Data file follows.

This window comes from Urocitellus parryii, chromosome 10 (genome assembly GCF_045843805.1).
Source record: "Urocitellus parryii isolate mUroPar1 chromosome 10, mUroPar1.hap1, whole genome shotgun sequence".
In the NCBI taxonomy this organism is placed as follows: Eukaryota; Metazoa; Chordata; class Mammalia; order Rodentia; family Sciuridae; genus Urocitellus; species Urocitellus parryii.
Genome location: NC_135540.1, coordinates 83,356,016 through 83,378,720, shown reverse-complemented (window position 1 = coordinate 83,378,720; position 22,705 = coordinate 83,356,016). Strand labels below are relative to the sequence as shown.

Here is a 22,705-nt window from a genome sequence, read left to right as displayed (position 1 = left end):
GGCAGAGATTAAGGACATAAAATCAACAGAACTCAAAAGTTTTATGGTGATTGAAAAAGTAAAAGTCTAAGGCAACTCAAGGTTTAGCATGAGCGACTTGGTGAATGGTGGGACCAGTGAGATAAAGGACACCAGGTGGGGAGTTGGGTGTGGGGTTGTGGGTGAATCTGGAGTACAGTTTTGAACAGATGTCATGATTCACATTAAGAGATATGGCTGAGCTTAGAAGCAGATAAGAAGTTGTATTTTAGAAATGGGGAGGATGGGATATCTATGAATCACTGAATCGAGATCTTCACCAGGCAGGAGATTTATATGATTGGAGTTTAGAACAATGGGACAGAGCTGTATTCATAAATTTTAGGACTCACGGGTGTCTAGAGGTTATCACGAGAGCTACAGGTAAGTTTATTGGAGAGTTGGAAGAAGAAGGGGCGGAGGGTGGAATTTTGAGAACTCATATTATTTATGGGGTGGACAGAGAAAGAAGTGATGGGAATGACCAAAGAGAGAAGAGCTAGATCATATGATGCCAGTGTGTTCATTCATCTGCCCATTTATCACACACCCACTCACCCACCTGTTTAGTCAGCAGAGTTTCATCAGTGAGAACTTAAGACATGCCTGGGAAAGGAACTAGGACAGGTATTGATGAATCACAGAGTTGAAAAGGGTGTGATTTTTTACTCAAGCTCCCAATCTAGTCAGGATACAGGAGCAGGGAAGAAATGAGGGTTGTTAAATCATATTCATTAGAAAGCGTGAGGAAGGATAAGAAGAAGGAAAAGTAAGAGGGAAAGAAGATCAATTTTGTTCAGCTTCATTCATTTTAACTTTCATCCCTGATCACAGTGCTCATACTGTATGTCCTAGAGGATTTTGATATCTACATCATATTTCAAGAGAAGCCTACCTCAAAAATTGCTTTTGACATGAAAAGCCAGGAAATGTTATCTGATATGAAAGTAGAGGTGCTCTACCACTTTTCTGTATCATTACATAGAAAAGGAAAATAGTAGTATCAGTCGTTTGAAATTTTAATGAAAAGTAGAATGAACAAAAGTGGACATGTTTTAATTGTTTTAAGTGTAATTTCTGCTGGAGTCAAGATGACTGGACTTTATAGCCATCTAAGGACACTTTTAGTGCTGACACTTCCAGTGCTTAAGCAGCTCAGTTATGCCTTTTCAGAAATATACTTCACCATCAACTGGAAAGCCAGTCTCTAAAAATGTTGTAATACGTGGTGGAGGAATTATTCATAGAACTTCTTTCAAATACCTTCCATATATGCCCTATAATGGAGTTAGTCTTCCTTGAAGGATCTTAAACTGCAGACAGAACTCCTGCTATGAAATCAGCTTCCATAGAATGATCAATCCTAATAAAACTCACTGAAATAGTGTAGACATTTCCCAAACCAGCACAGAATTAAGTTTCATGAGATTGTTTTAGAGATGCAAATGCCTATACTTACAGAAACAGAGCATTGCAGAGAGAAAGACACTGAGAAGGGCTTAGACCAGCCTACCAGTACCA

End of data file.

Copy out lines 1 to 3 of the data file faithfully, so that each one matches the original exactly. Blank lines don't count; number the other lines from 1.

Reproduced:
This window comes from Urocitellus parryii, chromosome 10 (genome assembly GCF_045843805.1).
Source record: "Urocitellus parryii isolate mUroPar1 chromosome 10, mUroPar1.hap1, whole genome shotgun sequence".
In the NCBI taxonomy this organism is placed as follows: Eukaryota; Metazoa; Chordata; class Mammalia; order Rodentia; family Sciuridae; genus Urocitellus; species Urocitellus parryii.